Many of the novel techniques explored in the DNV GL study, particularly for small-scale capture of natural gas, are becoming more conventional in the USA, but have yet to be adopted elsewhere. Innovation is being largely driven by the US shale industry.
Many of the wells in North Dakota’s Bakken basin are already implementing affordable alternatives to flaring through connections to gas-gathering networks. These handle associated liquids-rich gas from more accessible drilling areas that are being used to produce propane, methane, butane, natural gasoline and industrial feedstock ethane.
In western Siberia, Russia, there is growing investment in gas separation plants to ship heavier components to market, while putting lighter products, mostly methane, into smaller power plants that can be returned back to the oil production site.
As mentioned earlier, in the Middle East the greater focus is on flare reduction through operational improvements such as valve management, improved processing and equipment modification, rather than actual natural gas capture. While regulatory targets are set in some Middle East countries, with Qatar being the most stringent, this still allows for a significant amount of flaring to take place. Unlike the USA, the Middle East does not have penalties in place to scale production if flare targets are not achieved.
Although support for the World Bank’s Zero Routine Flaring by 2030 initiative is gaining momentum, there is still a need for greater awareness and demonstration of the technical and economic possibilities, beyond operational modifications, to encourage commitment from operators and policy makers. As such DNV GL has been developing a decision support tool to screen options for developers and operators and facilitate a quick evaluation of the most viable technologies prior to more detailed feasibility studies.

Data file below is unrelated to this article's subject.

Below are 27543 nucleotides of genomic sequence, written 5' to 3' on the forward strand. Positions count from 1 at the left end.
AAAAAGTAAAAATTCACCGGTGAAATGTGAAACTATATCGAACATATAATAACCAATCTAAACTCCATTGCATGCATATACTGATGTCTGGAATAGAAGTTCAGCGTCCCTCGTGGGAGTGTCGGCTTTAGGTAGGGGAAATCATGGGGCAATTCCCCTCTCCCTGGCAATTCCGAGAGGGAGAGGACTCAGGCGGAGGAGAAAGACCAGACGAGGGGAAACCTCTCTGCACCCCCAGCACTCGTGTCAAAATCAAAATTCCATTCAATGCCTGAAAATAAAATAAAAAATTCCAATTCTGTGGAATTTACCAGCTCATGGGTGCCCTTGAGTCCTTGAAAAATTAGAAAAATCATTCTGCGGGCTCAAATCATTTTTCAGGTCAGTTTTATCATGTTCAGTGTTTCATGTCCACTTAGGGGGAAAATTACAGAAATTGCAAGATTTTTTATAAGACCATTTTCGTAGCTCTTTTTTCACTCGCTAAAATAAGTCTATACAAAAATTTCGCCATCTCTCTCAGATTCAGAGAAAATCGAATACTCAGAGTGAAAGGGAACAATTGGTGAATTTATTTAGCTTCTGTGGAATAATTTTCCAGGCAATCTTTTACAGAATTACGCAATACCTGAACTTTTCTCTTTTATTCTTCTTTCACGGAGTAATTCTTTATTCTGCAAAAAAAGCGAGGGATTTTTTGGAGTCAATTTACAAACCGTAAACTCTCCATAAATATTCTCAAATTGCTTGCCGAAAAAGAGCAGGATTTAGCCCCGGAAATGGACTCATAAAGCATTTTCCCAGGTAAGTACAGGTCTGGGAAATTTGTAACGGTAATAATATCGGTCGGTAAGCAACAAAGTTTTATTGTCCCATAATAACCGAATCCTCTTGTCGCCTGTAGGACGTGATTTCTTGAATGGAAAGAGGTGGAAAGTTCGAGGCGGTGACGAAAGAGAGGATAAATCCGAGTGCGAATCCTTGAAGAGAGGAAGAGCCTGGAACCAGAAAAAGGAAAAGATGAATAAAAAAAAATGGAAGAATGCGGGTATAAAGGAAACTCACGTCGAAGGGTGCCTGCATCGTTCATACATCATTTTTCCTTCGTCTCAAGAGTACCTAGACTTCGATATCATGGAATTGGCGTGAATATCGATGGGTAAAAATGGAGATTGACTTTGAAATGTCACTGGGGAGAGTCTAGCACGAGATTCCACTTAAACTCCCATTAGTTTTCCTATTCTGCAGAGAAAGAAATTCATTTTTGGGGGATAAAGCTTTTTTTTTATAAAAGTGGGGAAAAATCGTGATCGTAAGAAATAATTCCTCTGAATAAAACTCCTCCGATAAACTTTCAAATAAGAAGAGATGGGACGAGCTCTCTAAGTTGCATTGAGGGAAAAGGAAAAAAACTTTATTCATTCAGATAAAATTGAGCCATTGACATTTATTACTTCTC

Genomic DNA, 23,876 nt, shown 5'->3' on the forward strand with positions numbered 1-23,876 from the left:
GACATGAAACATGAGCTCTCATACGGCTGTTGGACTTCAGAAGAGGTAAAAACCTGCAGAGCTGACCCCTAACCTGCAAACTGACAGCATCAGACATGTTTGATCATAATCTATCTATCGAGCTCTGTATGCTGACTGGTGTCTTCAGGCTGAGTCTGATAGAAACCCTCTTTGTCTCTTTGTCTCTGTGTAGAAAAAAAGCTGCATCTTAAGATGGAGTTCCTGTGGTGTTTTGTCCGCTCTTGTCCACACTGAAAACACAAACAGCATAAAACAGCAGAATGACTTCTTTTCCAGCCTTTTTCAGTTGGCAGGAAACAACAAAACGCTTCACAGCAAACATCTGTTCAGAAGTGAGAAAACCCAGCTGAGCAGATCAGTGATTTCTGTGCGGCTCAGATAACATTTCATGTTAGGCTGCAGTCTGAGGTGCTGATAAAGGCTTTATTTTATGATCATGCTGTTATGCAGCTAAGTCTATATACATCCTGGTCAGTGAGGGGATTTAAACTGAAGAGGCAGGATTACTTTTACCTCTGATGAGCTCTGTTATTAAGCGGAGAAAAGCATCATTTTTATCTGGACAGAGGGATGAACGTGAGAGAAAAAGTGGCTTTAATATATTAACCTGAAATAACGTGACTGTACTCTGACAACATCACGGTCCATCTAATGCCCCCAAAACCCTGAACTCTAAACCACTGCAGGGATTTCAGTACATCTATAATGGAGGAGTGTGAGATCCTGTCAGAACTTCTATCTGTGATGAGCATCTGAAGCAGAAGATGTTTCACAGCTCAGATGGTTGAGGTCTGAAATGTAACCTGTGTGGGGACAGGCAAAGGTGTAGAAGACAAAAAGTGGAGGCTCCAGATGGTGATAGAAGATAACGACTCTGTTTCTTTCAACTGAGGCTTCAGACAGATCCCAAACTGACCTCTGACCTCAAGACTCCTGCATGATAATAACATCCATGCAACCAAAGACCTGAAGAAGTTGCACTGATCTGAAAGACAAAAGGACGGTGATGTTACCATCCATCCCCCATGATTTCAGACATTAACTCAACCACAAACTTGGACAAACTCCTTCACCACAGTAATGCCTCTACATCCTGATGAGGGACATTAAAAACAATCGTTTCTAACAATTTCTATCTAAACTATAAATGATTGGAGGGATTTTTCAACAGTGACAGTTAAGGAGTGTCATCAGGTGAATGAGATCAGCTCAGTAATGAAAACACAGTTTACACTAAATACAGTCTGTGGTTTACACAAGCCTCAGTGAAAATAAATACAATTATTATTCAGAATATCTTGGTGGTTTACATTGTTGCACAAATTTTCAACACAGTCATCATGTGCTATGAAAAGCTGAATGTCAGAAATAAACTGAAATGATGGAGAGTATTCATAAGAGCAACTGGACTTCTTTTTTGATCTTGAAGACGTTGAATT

New technologies – or smarter uses of existing products and tools – are one answer to generating new value chains and revenue streams. Formidable, non-technical hurdles, however, include financial investment as well as time and resource commitment, alongside the requirement for regulatory and legal frameworks, if the oil and gas industry is serious about ending routine gas flaring and addressing heightened climate change concerns.
Major political force – such as the Obama administration call for action on climate change – will be a vital component to progress. Although critics of Obama’s plan are determined to oppose it, the USA has already made progress towards reaching its emissions targets. Obama’s plan proposes a 32% cut in carbon emissions from power plants by 2030 on 2015 levels. Emissions from power plants have already fallen, however, by 15% between 2005 and 2013 without regulatory incentive. Tapping into the opportunities to create value from flared gas will drive emissions targets further, in the USA and globally.
Published: 16th Sep 2015 in AWE International
Enter your information to receive news updates via email newsletters.
Terms & Conditions |
Copyright Bay Publishing